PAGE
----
I’m just as guilty of this as the next person, I know. I’ll see something I want to change and say, “That’s it, I’m never doing that again. Ever.” Until the next day, of course, when I’ve forgotten or I’m feeling lazy. Or I’ll say something like, “I want to be a really great at this. I’m not going to mess around with the small stuff, I’m just going to go straight to the top.” Then, strangely, I go nowhere.
I’ve heard tell recently of someone who, knowing he’s let himself go a little bit, has decided that he better just enter an ultra-marathon and get it all taken care of at once. I’m not saying he won’t do it, but I do wonder if, before he commits to a 50-mile trail run, he might be better served to commit to a 5K. Or even just to running 15 minutes at a time. It’s a lot less daunting that way. And more immediate. Saying you’re going to run a 50-mile race 7 months from now is a much different, distant, forgettable — not to mention intimidating goal — than saying you’re going to run two days this week, or 25 miles before Christmas, or a 5K by your birthday.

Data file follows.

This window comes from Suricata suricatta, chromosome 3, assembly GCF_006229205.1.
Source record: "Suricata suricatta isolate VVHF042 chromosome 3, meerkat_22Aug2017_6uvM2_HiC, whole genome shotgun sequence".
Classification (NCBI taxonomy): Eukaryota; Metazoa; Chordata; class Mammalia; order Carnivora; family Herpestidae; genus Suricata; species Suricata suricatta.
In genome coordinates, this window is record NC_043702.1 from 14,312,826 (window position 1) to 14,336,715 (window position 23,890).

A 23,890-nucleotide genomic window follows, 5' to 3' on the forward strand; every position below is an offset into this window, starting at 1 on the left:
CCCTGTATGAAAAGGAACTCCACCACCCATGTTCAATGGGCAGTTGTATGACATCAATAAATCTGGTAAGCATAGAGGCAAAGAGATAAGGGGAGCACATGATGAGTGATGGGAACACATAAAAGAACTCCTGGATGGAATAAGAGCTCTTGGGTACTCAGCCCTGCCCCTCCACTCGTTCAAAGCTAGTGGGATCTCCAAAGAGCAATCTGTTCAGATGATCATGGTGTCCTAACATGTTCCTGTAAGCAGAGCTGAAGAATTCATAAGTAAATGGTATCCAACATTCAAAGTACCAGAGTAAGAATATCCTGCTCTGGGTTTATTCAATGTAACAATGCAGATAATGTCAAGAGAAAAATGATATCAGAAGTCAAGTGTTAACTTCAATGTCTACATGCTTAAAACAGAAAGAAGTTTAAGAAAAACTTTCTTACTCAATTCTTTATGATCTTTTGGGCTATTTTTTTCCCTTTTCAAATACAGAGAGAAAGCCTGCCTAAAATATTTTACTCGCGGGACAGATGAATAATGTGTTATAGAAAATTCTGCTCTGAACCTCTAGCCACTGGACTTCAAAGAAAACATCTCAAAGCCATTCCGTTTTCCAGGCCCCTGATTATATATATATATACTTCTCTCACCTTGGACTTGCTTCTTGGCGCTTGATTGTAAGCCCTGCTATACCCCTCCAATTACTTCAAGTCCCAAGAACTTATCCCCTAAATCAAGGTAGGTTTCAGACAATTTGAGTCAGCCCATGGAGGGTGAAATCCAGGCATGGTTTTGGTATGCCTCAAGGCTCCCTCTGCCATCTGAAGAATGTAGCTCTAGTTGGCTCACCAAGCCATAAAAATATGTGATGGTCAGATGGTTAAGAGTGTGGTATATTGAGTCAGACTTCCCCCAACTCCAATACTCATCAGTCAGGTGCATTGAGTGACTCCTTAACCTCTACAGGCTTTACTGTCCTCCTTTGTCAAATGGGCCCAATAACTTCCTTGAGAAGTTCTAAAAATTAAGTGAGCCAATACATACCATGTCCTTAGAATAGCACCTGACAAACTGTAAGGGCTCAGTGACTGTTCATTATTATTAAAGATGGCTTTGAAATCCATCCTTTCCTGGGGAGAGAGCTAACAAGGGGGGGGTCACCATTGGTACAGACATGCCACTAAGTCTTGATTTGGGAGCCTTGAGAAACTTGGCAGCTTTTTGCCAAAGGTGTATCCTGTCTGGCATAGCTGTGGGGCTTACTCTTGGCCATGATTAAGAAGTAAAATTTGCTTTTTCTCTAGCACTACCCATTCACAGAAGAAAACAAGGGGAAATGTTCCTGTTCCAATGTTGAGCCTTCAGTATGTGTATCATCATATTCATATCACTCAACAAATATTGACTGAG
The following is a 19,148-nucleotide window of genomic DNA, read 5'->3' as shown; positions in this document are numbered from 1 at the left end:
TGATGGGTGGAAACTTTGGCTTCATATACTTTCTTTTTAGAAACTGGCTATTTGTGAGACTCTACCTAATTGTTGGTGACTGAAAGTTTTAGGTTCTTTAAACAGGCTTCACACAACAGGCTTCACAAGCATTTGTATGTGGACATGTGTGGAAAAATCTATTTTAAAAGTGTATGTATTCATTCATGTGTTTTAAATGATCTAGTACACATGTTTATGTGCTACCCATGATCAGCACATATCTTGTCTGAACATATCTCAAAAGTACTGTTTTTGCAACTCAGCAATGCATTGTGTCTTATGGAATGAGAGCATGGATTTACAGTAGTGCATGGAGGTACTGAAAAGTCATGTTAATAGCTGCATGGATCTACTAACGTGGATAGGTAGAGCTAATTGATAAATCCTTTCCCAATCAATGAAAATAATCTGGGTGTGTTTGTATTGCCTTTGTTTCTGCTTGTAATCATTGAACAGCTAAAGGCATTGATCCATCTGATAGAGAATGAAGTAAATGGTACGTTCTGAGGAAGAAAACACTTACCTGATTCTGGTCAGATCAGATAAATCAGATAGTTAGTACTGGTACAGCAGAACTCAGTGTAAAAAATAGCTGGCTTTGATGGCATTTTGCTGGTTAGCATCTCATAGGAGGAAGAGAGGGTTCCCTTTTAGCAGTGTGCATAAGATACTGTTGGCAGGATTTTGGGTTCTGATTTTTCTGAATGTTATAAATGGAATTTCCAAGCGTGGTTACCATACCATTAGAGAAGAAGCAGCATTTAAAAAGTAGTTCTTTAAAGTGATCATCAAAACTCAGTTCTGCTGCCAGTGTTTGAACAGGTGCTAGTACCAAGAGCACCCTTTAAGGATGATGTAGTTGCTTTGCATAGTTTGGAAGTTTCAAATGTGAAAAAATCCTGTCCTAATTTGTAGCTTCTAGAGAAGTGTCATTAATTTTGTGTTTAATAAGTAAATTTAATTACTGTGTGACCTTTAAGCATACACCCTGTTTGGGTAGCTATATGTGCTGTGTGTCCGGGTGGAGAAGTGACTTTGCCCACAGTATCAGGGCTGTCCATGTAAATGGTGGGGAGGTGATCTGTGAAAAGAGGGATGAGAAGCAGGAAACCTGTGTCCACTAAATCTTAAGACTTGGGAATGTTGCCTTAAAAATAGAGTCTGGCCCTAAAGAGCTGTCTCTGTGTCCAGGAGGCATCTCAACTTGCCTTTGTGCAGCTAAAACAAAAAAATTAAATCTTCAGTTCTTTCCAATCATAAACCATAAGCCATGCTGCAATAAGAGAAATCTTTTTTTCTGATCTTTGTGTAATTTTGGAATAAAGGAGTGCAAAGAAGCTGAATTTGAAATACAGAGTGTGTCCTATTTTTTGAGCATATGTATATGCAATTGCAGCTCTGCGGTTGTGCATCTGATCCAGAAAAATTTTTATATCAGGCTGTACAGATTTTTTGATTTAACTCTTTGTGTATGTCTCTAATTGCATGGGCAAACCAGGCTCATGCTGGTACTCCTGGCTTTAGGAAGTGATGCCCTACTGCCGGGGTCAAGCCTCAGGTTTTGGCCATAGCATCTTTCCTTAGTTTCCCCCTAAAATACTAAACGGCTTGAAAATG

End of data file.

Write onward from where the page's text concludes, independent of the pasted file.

Once that’s done and you’ve built up some energy and excitement from having accomplished something, take another encouraging step. Set another goal, work toward it, build some more momentum, and then, if all goes well and if your goals are still the same and if you still feel like you’re moving in the right direction, then maybe you should sign up for that 50-mile trail run.
But until then, take it a step at a time. Set mini goals.